There must have been a misunderstanding on the part of the landlady and Mr. Bates, for when the reporter called in the evening on Mrs. Dr. Burns at 1223 Market street it was learned that Mrs. Bates had been there all day. Mrs. Burns is Mrs. Bates’ mother, and was greatly distressed to think that her daughter’s name has been drawn into the affair. Mrs. Bates could not be seen, but her mother, who knew the murdered woman well, stated that Mrs. Bates never heard of O’Neil until the name appeared in the newspapers.

It is probable that O’Neil and Mrs. Griffes met some time before their last and horrible spree.

While there is no direct evidence to that effect, it is believed that O’Neil went to Oakland Tuesday evening for the purpose of meeting some woman. One of the drivers on the Fifth-street line, with whom O’Neil rode to the city from the Union Iron Works that evening, told a man at the works yesterday that O’Neil said he was going to Oakland to meet his “trash.” It may have been Mrs. Griffes or it may have been some other woman. If, however, O’Neil and Mrs. Griffes returned to the Grizzly Bear Saloon at the hour mentioned by the bartender it is almost certain that he did not go all the way to Alameda to meet Mrs. Grilles.

Mrs. Beggs denies the published statement that her daughter told  the police she saw O’Neil, as she thought, with a tall blond woman entering the waiting-room at the foot of Market street to go to Oakland on the 12:15 p. m. boat on Tuesday. She states that neither she or her daughter ever knew O’Neil.

The inquest will be held to-morrow at 10:30 o’clock.

The Morning Call (San Francisco, California) Jun 30, 1893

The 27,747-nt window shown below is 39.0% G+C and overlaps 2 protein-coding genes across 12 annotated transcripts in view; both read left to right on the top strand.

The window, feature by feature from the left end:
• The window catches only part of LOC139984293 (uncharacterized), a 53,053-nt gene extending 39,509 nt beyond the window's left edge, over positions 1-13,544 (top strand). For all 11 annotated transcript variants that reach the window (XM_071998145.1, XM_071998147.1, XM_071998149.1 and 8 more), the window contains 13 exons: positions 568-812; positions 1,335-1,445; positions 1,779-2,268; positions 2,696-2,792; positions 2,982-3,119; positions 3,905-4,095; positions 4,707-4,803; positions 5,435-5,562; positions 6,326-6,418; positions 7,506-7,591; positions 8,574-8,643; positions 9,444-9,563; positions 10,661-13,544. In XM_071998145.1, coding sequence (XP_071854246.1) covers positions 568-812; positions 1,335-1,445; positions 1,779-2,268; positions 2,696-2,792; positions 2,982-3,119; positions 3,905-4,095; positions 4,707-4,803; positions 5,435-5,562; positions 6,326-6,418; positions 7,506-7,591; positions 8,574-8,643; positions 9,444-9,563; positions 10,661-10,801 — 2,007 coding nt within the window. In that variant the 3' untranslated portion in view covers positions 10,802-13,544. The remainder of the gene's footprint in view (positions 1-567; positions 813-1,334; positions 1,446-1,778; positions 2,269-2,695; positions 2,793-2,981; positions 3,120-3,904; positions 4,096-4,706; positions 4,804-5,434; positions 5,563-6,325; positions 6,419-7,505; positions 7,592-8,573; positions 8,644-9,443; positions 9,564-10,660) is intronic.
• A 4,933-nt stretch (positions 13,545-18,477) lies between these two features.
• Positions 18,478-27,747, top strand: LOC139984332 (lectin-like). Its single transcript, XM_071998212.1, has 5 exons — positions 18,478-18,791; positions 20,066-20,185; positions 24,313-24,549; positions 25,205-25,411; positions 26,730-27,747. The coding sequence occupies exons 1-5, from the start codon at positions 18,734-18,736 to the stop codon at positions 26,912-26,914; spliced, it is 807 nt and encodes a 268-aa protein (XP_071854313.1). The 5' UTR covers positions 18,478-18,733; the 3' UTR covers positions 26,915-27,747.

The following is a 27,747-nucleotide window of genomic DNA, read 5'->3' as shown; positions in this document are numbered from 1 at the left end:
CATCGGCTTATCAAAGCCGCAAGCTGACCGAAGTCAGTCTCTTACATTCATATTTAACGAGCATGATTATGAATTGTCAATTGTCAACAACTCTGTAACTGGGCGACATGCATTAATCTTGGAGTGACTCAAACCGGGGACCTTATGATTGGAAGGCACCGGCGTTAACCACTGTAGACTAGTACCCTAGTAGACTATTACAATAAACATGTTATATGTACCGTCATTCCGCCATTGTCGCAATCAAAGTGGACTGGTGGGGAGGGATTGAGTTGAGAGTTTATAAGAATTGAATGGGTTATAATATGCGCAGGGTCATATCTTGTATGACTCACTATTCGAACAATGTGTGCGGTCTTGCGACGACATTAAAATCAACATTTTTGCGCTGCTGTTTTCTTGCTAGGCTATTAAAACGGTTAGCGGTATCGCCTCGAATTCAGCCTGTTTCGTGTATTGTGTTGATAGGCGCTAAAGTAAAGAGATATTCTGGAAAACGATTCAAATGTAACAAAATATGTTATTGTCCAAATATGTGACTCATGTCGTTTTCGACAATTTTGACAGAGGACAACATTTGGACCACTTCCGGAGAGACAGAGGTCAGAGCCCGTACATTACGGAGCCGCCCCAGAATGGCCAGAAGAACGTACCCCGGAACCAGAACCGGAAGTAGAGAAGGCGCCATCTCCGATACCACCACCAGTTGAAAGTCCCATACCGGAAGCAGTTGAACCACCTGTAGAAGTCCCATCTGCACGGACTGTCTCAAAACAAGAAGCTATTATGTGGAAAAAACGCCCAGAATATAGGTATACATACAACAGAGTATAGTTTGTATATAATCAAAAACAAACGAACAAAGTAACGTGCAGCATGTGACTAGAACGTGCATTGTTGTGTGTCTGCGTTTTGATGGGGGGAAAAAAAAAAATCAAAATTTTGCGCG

The Griffes Inquest.
Special to GAZETTE.]

SAN FRANCISCO, July 1. At 11 o’clock this morning Coroner Hughes commenced an inquest into the death of Mrs. Kate Griffes, who was killed in the Grizzly Bear Saloon by Martin O’Neil. A large crowd was in attendance, many being attracted by the desire to see O’Neil and hear his story of the crime. He appeared in his shirt sleeves, attended by Robert Ferral, his counsel. After the jury had viewed the body the remainder of the day was spent in examining witnesses.

Weekly Gazette Stockman (Reno, Nevada) Jul 6, 1893

The Morning Call (San Francisco, California) Jul 4, 1893

Charged with Murder.
Special to the JOURNAL]

SAN FRANCISCO, July 3. — After an investigation of the circumstances attending the brutal murder of Mrs. Kate Griffes in a water front saloon last Tuesday night, the coroner’s jury this evening brought a verdict charging Martin O’Neil with murder.

Daily Nevada State Journal (Reno, Nevada) Jul 4, 1893

O’Neil’s Trial Commenced.
Special to the GAZETTE.]

SAN FRANCISCO, Nov. 20. — The trial of Martin O’Neil, the man who is charged with the revolting murder of Kate Greffes in a private room of a water front saloon on Jun 28th last, was commenced before Judge Wallace this morning. The work of empaneling a jury was commenced.

Reno Evening Gazette (Reno, Nevada) Nov 20, 1893